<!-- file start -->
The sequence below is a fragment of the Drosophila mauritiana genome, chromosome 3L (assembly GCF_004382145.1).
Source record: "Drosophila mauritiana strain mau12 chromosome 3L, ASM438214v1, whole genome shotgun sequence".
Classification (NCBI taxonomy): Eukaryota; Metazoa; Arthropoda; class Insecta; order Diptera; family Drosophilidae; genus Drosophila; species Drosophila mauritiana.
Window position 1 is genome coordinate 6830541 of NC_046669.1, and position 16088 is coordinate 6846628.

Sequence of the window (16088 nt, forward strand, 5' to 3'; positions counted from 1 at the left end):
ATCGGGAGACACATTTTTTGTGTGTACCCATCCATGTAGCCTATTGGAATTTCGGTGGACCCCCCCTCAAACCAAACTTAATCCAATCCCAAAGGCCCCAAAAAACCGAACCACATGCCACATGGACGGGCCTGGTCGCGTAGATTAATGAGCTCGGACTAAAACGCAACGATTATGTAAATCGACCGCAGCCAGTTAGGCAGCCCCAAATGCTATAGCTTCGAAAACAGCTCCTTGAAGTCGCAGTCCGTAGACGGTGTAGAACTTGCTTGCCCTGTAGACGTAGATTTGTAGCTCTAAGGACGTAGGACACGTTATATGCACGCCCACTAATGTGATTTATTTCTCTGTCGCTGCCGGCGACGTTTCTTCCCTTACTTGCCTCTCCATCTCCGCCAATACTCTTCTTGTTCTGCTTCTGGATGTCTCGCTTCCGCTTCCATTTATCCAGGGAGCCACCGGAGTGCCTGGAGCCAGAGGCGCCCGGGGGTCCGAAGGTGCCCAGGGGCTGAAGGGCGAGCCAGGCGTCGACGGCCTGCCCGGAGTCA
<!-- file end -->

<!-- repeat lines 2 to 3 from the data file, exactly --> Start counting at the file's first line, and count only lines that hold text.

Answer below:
Source record: "Drosophila mauritiana strain mau12 chromosome 3L, ASM438214v1, whole genome shotgun sequence".
Classification (NCBI taxonomy): Eukaryota; Metazoa; Arthropoda; class Insecta; order Diptera; family Drosophilidae; genus Drosophila; species Drosophila mauritiana.